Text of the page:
Further, China is exporting its model of deeply unpleasant techno-autocracy to other countries. This a threat to human freedom globally. More prosaically, democratic participants in the international order are better partners to advance UK interests than autocracies beholden to Beijing.

The second problem is that conventional approaches are not useful in this context.  The Armed Forces would be severely stretched to mount a credible conventional threat to China in the South China Sea. The UK cannot, for example, easily sustain substantial forces in the Spratly Islands without endangering vital commitments closer to home. Moreover, even if funding could be secured, explaining to the British people the importance of prolonged operations in the South China Sea would be problematic. The UK must change its strategy and find a new way to contest China which is within its resource.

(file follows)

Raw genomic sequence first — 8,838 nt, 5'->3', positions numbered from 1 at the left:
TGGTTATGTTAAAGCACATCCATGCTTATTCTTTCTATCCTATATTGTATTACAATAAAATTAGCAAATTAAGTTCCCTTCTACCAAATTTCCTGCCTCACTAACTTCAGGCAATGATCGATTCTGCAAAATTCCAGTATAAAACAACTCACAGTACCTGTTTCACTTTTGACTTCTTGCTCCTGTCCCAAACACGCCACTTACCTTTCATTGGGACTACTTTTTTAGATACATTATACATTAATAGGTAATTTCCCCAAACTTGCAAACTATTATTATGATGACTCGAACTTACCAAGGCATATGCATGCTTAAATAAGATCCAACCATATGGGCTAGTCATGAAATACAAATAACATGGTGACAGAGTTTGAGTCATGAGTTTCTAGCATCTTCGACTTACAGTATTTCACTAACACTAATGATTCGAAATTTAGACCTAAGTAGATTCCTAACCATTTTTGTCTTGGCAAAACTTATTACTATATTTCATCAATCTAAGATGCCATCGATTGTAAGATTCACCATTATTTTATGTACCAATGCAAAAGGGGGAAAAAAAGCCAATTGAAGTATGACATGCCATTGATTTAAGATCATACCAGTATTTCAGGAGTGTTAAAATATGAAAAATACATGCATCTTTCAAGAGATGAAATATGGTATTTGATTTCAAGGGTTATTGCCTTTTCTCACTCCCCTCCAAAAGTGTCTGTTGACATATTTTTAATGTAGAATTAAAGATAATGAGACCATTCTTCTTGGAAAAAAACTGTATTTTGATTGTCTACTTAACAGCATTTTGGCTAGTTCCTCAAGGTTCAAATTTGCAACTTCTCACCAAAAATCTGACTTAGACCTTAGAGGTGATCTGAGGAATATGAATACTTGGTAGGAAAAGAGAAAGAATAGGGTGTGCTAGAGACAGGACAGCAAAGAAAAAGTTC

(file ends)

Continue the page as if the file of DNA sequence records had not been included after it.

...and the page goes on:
The solution; deterrence on the periphery?

The solution is to leverage a fusion of civilian and military power to attack China’s periphery. Loosely defined, this is their business interests and state partnerships in central Asia and Africa. The intent, outside of open war, is not to destroy the periphery. Instead, it is to dramatically increase the  costs and complicate its implementation. This imposes a costly strategic choice on China to either accept a significantly larger investment and reduced benefit from overseas endeavours, or retreat from them with a disastrous impact on personal prestige.